Morning Report: June 14, 2005

Barzani named head of Kurdish Iraq. Debka reports: 'Kurdish parliament unanimously appoints Masoud Barzani president of Kurdish autonomous region of Iraq. His ally and former rival Jalal Talabani was last month named president of Iraq.' (Debka)

Interrogation video shows nervous Saddam. Saddam Hussein, whose "indefatigability" won him the admiration of certain types of people in the West, "appeared to be a shadow of his former self" in a video recently released by Iraq's Special Tribunal, according to this AP report (via the Chicago Tribune): ' Unlike Hussein's last video appearance, when he was arraigned just over a year ago, the man on a tape released Monday by Iraq's Special Tribunal appeared to be a shadow of his former self. Gone was the bluster and aggressiveness. The new Hussein had bags under his eyes, often clasped his hands and squeezed his fingers. He constantly ran his hand through his beard, which had more gray in it than a year ago. When quizzed by chief trial Raid Juhi, a man about half Hussein's age, the former dictator smiled meekly.' (AP via Chicago Tribune)

State Department tracks anti-gay incidents abroad. The US Department of State is holding foreign human-rights violations against lesbians and gays to greater scrutiny, the Washington Blade reports: 'The 2004 State Department report on human rights, released four months ago, condemns the treatment of gays by certain foreign countries and tracks employment discrimination, arrests, murder, imprisonment and torture of gays around the globe. ... A State Department official who spoke on condition of anonymity said that the department took extra steps to ensure gay rights violations were included in the 2004 report by asking foreign posts to report on HIV/AIDS discrimination and discriminatory laws. The department also relies on information from Amnesty International and other groups. “We felt this was an area we weren’t dealing with sufficient intensity,” the official said.' The article also notes that some US gay rights groups claim that the policy is a "double standard". (Washington Blade)

Klansman to stand trial; Senate regrets inaction on domestic terrorism. Accused in the infamous 1964 slayings of pro-democracy activists James Chaney, Andrew Goodman and Michael Schwerner in Mississippi, Edgar Ray Killen is now on trial for his role in the murders. Jury selection in the case has begun. An AP article in the Washington Post reports: 'The slayings of James Chaney, Andrew Goodman and Michael Schwerner _ three young men who were helping register blacks during the "Freedom Summer" of 1964 and were investigating a church burning the night they disappeared _ galvanized the civil rights movement and helped win passage of the Civil Rights Act of 1964. ... Killen's name has been associated with the slayings from the beginning. FBI records and witnesses indicated he organized the carloads of Klansmen who followed Goodman, Chaney and Schwerner and stopped them in their station wagon. Chaney, a black man from Mississippi, and Schwerner and Goodman, white men from New York, were beaten and shot to death. Their bodies were found 44 days later, buried in an earthen dam. Killen was tried along with several others in 1967 on federal charges of violating the victims' civil rights. The all-white jury deadlocked in Killen's case, but seven others were convicted. None served more than six years. Killen is the only person ever indicted on state murder charges in the case.' The article also notes that "about a quarter of the jury pool on Monday was black, roughly reflecting the racial makeup of the county's 28,700 residents. In 1964, very few blacks were registered to vote in Neshoba County, and juries were usually all-white." Meanwhile, news sources report that the United States Senate has formally apologized for its failure to act against lynching, a form of domestic terrorism that claimed some 4,700 American lives between 1880 and 1960. Most of the victims were African Americans. The resolution, sponsored by Sen. George Allen, R-Va and Sen. Mary Landrieu, D-La., passed without objection. A Washington Post editorial remarks, 'It is tempting to say that the Senate's expression of regret comes too late. It is never too late or too untimely, however, for a great nation to remember terrible wrongs, and lynching was a crime of national proportion. Senate Resolution 39 notes that incidents of lynching were recorded in all but four states, thus having it succeed slavery as "the ultimate expression of racism in the United States following Reconstruction." ' UPDATE: LaShawn Barber isn't impressed. (AP, Knight Ridder via AZ Central, Washintgon Post, LaShawn Barber)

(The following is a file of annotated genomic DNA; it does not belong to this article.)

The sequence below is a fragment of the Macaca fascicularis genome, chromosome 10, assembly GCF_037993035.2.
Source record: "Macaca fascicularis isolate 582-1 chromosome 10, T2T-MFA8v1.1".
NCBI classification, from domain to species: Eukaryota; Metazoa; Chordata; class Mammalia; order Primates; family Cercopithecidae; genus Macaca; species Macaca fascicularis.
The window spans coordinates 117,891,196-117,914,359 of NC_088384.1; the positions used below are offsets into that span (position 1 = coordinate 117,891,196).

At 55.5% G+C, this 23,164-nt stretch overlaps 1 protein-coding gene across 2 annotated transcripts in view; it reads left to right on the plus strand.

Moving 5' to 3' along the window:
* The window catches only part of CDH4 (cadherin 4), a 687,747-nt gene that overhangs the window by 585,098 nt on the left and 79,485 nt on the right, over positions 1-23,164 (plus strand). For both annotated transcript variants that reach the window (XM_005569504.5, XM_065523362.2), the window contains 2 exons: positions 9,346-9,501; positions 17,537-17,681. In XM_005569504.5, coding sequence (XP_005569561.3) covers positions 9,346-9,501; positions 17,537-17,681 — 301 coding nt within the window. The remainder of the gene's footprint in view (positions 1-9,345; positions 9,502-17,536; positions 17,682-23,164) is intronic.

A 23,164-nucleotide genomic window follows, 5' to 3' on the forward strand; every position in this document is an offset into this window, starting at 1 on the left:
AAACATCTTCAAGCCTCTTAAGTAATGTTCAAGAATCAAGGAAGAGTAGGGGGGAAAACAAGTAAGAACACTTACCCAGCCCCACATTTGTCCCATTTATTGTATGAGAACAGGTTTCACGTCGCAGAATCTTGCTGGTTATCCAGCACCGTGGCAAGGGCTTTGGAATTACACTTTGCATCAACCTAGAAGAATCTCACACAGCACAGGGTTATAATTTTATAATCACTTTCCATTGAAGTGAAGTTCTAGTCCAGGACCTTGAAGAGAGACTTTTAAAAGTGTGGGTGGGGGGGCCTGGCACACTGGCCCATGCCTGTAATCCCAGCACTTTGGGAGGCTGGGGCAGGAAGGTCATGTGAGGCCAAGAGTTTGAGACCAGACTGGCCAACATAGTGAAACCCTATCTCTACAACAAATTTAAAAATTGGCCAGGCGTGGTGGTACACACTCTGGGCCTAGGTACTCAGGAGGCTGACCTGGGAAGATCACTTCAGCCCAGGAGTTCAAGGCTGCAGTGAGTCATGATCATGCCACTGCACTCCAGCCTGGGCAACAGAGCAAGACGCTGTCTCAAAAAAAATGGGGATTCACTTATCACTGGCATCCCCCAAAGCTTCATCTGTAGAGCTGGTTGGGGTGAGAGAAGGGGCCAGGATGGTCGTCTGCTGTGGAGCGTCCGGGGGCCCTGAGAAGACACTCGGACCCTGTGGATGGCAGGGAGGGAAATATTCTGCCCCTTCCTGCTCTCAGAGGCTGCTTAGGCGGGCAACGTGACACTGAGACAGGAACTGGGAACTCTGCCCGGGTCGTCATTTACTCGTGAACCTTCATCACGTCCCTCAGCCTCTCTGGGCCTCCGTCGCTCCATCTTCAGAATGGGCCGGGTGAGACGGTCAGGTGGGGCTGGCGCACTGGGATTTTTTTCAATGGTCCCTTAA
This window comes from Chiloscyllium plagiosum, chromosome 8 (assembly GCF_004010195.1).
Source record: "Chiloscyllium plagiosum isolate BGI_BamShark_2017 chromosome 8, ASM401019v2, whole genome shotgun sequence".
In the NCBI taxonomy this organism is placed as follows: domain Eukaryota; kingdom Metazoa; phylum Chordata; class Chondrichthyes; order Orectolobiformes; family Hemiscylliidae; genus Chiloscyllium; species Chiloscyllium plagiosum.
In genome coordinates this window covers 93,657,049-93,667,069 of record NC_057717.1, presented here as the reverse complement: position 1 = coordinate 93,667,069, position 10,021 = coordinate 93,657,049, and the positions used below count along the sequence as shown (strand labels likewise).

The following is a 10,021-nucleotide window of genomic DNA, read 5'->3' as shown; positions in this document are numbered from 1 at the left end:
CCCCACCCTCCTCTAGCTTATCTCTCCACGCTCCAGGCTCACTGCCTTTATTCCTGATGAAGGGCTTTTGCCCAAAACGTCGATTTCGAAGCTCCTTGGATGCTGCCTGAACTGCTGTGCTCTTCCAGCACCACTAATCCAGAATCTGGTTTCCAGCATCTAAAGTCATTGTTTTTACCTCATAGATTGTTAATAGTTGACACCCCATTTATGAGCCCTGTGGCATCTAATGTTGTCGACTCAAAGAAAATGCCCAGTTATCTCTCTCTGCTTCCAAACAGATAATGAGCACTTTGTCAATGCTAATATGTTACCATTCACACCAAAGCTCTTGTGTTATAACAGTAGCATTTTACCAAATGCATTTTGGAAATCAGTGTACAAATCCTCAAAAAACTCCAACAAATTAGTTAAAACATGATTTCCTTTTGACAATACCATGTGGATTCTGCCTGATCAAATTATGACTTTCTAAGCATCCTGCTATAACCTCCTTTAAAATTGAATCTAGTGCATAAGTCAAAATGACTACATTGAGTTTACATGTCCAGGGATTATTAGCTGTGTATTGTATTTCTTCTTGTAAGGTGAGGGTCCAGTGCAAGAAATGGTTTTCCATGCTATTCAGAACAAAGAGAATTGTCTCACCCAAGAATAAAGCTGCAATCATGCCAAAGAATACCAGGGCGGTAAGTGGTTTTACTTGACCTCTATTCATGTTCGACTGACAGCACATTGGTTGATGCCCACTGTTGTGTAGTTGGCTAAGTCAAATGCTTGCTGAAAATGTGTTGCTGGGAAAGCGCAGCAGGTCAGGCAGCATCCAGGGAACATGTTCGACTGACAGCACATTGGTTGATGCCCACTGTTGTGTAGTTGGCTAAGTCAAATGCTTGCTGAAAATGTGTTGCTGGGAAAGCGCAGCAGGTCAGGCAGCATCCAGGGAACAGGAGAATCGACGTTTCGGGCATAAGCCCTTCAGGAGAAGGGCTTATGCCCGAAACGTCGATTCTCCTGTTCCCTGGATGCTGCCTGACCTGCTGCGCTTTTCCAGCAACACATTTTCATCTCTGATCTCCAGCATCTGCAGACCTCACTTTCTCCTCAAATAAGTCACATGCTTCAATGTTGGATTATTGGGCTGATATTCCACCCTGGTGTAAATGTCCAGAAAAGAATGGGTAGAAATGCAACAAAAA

Belmont Club: Deep strike. In a Monday post at The Belmont Club, Wretchard reflects on the state of the Iraqi insurgency today, and considers the question of 'whether it is enough to merely stay the current strategic course, trusting that current trends will eventually break the enemy, or find new methods which will accelerate victory.' In World War II, "accelerating victory" meant destroying the enemy's infrastructure, often by ruthless means. Today, more congenial methods are available: ''Democratization' is fundamentally an attempt to destroy the fabric on which the terrorist war-making potential rests. It is the American weapon of choice in lieu of the Atomic Bomb.' But as Michael Ledeen observes, "more time has passed since 9/11 than transpired between Pearl Harbor and the surrender of the Japanese empire," and a resolution is needed sooner rather than later. (In Ledeen's famous phrase: "Faster, please".) And by the same token, the enemy - and its sympathizers in the West - possess a "deep strike" weapon of their own: 'the conviction that that no series of foreign military victories can offset a determined depiction of defeat at home.' In short, the current conflict is nothing more nor less than a battle of wills. (Belmont Club)